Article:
“Google must offer competing metasearch or specialty search (including travel, local and other), comparison sites (shopping or otherwise), and online travel agents the same opportunity to deliver content and impressions or rich visual units that it offers to its own shopping, travel and local search units Google can no longer impose minimum bid thresholds for paid results,” CompCom said in its interim remedy. .

It also recommended “an end to the default arrangements for Google search on iOS and Android devices sold in South Africa”.

In-app stores, he noted, “the complete exclusion of competing software app stores and sideloading by Apple that hinders effective competition for commission fees.” Google Play’s default layouts on Android devices, the Commission said, have affected competition from other Android software app stores.

The regulator also singled out the Google Play Points loyalty program, which it says is funded by extracting rebates from app developers, a strategy that hampers competition from smaller players.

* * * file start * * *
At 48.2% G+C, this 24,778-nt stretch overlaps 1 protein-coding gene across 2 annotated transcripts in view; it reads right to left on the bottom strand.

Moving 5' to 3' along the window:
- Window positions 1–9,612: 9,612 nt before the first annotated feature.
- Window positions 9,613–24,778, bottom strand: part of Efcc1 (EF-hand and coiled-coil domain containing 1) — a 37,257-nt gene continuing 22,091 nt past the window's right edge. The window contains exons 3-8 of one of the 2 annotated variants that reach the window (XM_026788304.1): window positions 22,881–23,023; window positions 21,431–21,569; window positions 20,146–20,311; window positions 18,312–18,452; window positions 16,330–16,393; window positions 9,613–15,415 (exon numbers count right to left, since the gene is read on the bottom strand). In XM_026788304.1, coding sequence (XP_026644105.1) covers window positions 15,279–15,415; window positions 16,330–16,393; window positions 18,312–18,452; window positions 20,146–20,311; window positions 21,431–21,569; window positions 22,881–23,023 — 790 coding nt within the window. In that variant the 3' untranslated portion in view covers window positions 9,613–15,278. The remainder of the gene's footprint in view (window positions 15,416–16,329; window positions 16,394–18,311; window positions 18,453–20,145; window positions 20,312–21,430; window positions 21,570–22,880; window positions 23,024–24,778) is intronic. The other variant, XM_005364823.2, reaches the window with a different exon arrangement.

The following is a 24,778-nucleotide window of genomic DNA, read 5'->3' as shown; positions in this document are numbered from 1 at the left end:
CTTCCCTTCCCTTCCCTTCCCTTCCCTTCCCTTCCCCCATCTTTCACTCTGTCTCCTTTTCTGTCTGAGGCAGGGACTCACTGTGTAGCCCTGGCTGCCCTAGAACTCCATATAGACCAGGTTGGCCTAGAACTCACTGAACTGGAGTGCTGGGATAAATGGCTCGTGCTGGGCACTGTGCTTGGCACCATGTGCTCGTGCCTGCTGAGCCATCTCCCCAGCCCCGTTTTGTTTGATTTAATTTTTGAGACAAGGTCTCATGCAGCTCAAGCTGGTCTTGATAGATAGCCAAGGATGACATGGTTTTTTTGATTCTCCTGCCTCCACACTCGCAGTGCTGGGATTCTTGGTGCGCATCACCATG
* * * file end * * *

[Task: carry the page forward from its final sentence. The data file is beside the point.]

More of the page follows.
“A lack of competition has resulted in excessive commission charges to the detriment of South African app developers, publishers and consumers of apps acquired through the SA storefront that require in-app payments,”

“…given that Apple will not allow competition and refuse to compromise on security, and that Google Play has become entrenched, there must be a remedy that either regulates these platforms or removes the store transactions so that they cannot be monitored and taxed.For this reason the Inquiry is of the opinion that there is either price regulation or a complete end to the anti-robbery provisions which have been recommended by the court in the Epic-Apple case,” CompCom said in the report.

In its interim recommendations, the Commission called for an end to anti-steering provisions for all apps and ended exclusive loyalty programs, as well as the Google Play Store’s default arrangement on Android devices.